In March 2020, when COVID-19 began to sweep across Europe, services provided to children, families, and communities were heavily impacted. Physical distancing has exacerbated many issues present in communities across the globe, from the lack of access to technology for many families to violence within homes.
The measures that were taken across Europe, and elsewhere, are impacting all aspects of life. TOY for Inclusion Play Hubs are no exception, but their quick mobilization and innovative practices have meant that staff members are still reaching out and engaging with the community even without the physical space the Play Hubs normally are housed in.
TOY for Inclusion Play Hubs, which operate in 8 countries to provide inclusive spaces for young children and their families, have continued to support them through flexible solutions. The Local Action Teams tasked with operating the 15 Play Hubs under this project have sprung into action to adjust activities to address community challenges, often ways formal services haven’t been able to. The work of these teams has continued and, in many cases, intensified.
Due to their unique and well-established position within communities, they are a trusted resource and support system for families that are facing any number of challenges due to the COVID-19 pandemic. The pandemic shines a light on the essential elements of the TOY for Inclusion project – intersectoral work as a way to address complex issues, innovative and flexible solutions tailored to communities and the development of inclusive and easy to reach services.
Each country has developed a tailored response under extremely challenging circumstances. In the coming weeks, TOY partners will share insights into their response efforts. Here, we share the response from Hungary.
Collecting data and addressing immediate needs
Schools in Hungary were closed on March 16th and immediately went to online platforms, highlighting some of the challenges for children attending Play Hubs. Online education is not accessible to many children who were attending Play Hubs.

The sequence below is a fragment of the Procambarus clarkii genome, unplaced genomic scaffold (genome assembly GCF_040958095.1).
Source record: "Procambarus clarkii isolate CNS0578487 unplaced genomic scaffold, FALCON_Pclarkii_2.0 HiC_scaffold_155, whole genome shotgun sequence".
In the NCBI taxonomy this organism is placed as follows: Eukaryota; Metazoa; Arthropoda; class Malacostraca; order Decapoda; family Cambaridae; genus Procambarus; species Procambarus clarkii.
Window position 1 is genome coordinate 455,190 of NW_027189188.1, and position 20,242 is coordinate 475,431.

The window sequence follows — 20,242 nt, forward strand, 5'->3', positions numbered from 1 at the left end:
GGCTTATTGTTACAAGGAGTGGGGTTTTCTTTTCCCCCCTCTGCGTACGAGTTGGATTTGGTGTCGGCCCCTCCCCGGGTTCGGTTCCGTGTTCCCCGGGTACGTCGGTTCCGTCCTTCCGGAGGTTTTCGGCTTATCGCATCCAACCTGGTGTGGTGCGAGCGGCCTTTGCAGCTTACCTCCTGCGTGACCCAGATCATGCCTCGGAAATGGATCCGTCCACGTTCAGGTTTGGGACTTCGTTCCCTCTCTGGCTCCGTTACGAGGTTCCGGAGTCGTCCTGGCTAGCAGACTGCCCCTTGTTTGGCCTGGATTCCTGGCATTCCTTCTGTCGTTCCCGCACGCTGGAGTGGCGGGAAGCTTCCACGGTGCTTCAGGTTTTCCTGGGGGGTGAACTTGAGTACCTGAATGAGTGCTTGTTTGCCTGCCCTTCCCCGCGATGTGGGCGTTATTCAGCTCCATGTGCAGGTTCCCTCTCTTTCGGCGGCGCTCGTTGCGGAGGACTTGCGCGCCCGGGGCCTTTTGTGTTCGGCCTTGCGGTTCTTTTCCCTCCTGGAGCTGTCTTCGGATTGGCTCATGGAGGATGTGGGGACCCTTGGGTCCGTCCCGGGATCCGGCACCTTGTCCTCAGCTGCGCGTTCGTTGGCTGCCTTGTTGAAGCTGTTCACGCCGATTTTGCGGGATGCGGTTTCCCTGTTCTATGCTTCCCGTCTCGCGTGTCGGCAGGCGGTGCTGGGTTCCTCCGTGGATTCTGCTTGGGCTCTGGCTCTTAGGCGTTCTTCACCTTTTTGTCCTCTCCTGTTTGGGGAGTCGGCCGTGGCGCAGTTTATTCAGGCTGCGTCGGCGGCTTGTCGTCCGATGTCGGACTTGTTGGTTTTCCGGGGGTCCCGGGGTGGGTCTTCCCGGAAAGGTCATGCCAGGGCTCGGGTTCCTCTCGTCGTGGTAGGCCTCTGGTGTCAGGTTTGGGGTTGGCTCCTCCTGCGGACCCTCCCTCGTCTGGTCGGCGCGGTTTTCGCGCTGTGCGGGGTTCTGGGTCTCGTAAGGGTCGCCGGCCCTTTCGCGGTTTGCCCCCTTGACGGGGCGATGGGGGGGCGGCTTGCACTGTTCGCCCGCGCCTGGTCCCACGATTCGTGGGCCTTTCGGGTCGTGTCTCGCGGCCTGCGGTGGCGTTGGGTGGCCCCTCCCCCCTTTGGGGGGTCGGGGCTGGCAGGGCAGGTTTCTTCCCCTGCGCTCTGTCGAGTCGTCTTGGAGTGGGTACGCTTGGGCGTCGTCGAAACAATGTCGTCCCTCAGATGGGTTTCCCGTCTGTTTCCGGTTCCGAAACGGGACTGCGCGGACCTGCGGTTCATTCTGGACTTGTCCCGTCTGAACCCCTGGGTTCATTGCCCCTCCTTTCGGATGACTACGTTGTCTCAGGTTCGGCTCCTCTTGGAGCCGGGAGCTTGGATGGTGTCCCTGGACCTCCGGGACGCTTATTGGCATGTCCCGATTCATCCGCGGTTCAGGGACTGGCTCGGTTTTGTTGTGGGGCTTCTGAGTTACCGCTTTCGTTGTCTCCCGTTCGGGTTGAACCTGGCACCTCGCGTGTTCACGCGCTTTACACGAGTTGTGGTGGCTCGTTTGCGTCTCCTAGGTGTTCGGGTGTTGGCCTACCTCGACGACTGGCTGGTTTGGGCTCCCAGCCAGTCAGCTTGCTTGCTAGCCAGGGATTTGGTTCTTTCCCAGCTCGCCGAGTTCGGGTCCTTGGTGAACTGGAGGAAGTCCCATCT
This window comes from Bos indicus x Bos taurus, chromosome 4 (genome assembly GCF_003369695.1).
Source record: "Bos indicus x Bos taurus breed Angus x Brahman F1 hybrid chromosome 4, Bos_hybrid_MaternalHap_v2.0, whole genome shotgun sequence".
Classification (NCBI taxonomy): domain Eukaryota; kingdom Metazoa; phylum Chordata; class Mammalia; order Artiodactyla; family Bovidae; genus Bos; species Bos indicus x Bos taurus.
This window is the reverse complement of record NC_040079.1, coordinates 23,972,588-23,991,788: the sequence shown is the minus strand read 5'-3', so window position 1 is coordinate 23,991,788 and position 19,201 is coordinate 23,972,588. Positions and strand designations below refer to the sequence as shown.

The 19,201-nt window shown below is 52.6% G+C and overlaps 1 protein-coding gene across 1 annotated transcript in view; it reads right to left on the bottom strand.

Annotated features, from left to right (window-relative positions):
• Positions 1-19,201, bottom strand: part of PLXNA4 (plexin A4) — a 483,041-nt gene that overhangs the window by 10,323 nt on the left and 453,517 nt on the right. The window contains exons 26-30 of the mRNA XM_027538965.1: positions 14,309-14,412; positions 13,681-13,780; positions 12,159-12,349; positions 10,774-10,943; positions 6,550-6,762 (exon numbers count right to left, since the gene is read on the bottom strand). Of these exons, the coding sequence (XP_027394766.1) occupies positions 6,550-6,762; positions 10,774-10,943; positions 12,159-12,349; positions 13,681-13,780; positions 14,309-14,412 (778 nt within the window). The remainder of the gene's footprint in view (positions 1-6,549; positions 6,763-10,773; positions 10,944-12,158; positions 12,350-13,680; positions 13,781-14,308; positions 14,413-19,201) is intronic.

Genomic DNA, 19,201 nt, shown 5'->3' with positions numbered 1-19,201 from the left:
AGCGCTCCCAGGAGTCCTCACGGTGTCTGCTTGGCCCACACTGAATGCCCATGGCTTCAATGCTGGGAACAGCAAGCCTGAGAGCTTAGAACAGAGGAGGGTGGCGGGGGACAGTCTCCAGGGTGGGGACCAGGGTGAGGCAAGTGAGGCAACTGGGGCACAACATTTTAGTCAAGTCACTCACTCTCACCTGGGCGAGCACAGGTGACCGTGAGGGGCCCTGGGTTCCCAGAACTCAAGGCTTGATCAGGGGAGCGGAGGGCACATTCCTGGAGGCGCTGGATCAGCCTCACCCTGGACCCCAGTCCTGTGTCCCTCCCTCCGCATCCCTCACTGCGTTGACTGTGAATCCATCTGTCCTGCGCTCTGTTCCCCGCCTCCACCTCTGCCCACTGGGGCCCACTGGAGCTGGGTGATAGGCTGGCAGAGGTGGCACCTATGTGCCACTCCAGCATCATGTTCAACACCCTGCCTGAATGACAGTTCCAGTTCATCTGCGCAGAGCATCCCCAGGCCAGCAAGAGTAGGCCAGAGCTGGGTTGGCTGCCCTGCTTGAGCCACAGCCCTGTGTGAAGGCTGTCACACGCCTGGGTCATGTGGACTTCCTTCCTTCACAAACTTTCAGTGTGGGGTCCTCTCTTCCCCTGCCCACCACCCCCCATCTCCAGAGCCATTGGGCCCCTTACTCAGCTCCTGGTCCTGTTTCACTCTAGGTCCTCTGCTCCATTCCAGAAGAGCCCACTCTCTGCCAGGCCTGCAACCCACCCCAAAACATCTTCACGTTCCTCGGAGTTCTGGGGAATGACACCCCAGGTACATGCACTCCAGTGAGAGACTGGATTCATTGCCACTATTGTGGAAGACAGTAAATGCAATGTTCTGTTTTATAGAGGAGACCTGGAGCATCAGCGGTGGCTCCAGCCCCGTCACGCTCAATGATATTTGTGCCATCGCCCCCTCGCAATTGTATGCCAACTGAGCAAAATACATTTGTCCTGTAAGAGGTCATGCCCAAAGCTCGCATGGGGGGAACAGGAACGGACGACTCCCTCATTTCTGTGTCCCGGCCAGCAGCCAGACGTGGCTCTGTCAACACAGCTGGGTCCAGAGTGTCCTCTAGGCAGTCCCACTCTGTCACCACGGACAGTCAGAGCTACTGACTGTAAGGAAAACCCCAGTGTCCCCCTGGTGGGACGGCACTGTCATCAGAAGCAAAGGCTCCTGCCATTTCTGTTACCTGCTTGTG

The most disadvantaged groups of the society are the most vulnerable in this situation, especially poor Roma, and segregated school communities. These communities have less access to health services. Individuals in these communities also often lose their jobs first and become food insecure, have trouble education their children, and staying isolated in small areas.
TOY for Inclusion partner, Partners Hungary, is also part of a consortium working toward desegregation in Hungary. Thus, they have decided to start a survey that targets teachers, Civil Society Organizations that operate extracurricular activities for Roma children (called Tanodas) and Roma organizations to map how the pandemic’s impact on the poorest with special focus on Roma communities.
Within a week, more than 400 teachers filled the online questionnaire. The data collected shows that one third of the Roma children are totally excluded from education. It is also clear that teachers are not receiving proper support from school authorities to improve access for Roma children.
Partners Hungary is supporting many communities through various projects in five locations. They’ve distributed health and sanitary products, such as maskers and hand sanitizer. In addition, they are facilitating parent-teacher dialogue online to support Roma children in the move to online education. For children without access to devices, they’ve collected and distributed 45 tablets.
Both Play Hubs in Csobanka and Nagydobos have closed down physically but have continued their activities online.
In Csobanka, the Play Hub organized a live-streaming session with local experts to share information. The local pediatrician, a psychologist (expert in stress management), and a teacher live-streamed a conversation discussing the challenges caused by Covid-19 according to their expertise.
The Play Hub offers information on activities that parents can do with their children on Facebook and there are several events arranged online. The first May Day celebration will happen online with active participation from the Play Hub Coordinator. May 1st is Labor Day in many countries, including Hungary. The Play Hub will play a crucial role in providing activities for families that day.
In Nagydobos, a Facebook page also offers families information on playing together and encourages them to take pictures and to activities with others.
A community gardening project has started, which will cover more land than in previous years. Though families are keeping the required distance from one another, this opportunity gives them a sense of belonging in the community. Which is of particular importance now with physical distancing measures. And, families will benefit from the fresh produce they harvest!